Multicultural Communities for Mobility (MCM) conducted ten interviews for the League of American Bicyclists in June with people in the community who regularly ride a bicycle (who will be referred to as cyclists only for brevity) and with people who are regarded as influencers and local leaders in policymaking and community organizing. This project is part of the League’s Equity Initiative.
MCM identified cyclists: people we have interacted with our programs in the past, were within reach in the communities we work in, and/or belong to groups who have been detached from mainstream and existing bicycle advocacy efforts. On the other hand, the influencers were sought out because they are key leaders whose work on many levels impacts the community members we serve and the cyclists we interviewed.
Findings from Cyclists:
Cyclists interviewed represent low-income, people of color, including people who identify as young parents, queer, and at-risk for gang violence at some point in their life. They all ride regularly and would be considered as avid bike commuters. They were asked about bike laws and have general knowledge and awareness of bike maintenance and light requirements. They shared their joys related to biking as well as their concerns, which centered on their disdain for distracted driving, disrespect from drivers, and uncertainty about what to do if they were hit.
One of the most memorable quotes was from Big C about drivers, “They see us but then they don’t see us.”
The cyclists were also asked about their sources of medical care, which ranged from preferring home remedies to having a primary care doctor available to them. While biking has risks for them, they talked about its value for their independence, well-being, connected to their environment, and economic benefits.
Good air quality and the presence of green space, bike infrastructure, affordable and quality housing, and better jobs and better wages are tied to community health.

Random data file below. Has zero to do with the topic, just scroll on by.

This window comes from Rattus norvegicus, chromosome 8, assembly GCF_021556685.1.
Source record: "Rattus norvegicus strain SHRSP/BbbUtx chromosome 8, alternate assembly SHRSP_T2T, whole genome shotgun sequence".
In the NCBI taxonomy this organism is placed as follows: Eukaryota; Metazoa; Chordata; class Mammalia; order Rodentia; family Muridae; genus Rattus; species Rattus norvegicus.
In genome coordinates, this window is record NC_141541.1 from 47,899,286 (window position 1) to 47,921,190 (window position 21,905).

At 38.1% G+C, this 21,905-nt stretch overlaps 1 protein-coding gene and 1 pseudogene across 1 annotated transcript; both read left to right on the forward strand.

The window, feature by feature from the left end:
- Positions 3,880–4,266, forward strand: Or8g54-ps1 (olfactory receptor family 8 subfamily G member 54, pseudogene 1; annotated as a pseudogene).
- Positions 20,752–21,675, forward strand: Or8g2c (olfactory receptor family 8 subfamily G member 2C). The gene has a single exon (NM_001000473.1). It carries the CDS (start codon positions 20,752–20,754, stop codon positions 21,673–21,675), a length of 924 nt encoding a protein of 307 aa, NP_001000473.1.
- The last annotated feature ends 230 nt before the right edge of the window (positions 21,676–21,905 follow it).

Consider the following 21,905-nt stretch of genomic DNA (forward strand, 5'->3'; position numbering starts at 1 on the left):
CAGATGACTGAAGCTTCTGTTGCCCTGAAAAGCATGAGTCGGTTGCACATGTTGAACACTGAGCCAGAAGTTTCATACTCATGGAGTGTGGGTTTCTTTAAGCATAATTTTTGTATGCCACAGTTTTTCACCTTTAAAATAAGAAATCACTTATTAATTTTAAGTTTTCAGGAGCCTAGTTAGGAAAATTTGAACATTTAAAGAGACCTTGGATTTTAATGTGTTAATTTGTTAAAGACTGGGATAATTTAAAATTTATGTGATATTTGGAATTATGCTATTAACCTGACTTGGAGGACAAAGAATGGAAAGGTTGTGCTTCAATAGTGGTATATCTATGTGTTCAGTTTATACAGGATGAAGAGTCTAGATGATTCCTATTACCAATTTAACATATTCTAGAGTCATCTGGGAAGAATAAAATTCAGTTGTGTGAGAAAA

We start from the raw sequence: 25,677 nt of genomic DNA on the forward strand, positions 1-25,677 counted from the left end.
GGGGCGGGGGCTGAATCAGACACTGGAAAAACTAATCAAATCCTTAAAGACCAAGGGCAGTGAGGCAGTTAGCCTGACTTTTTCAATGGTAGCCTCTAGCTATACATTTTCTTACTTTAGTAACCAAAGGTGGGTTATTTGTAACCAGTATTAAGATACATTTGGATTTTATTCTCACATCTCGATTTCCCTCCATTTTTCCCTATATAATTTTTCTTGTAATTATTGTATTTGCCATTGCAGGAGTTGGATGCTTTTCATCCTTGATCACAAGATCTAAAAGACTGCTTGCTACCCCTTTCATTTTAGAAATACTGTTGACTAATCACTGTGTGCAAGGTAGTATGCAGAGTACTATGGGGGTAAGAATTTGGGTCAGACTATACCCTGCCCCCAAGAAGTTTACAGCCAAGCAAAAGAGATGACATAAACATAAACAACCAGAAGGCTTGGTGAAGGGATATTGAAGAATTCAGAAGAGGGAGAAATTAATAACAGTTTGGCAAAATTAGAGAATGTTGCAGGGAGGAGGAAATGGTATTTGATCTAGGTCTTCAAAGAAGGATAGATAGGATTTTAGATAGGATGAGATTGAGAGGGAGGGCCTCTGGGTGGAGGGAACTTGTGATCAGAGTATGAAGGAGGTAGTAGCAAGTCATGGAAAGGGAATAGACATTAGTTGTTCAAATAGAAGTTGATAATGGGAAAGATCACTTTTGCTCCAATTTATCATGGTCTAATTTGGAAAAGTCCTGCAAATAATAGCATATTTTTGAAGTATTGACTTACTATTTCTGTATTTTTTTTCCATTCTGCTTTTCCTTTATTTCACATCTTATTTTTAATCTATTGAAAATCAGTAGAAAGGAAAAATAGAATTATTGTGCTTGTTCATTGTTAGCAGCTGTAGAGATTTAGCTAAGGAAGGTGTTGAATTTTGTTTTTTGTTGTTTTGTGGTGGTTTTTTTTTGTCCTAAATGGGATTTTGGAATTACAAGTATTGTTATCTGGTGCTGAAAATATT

Another major issue is law enforcement, criminalizing low-income people of color and those who are vulnerable on a bicycle or riding public transportation.
Findings from Influencers:
Influencers working in different sectors had public health related priorities in common. According to the influencers, there is a need for collaboration, coordinated efforts, and non-traditional partnerships to create progress.
In Los Angeles, our low-income communities are burdened by chronic diseases and increased risk for car-related injuries and deaths. It’s critical to take on structural changes; address social determinants and recognize the role of the built environment and policies affecting community health rather than solely focusing on individual choices or genetics. Good air quality and the presence of green space, bike infrastructure, affordable and quality housing, and better jobs and fair wages are tied to community health. A commitment to Vision Zero and action to move toward zero deaths is a step in the right direction. There is a need for political will and elected officials to champion these causes, to make the right decisions in favor of health for all and for the lives of those who walk and bike. While the pending bike share system is causing a buzz around the thriving Downtown area, there are major concerns about other bike-related issues left untouched and lacking attention from transportation agencies.
Equity remains an issue. Better serving those who already bike as a necessity is just as important as getting more people to bike. Another major issue is law enforcement, criminalizing low-income people of color and those who are vulnerable on a bicycle or riding public transportation. The prison industrial complex and the school-to-prison pipeline are major concerns. Providing a quality education and engaging youth to shape and lead their communities is essential to creating a better present and future Los Angeles.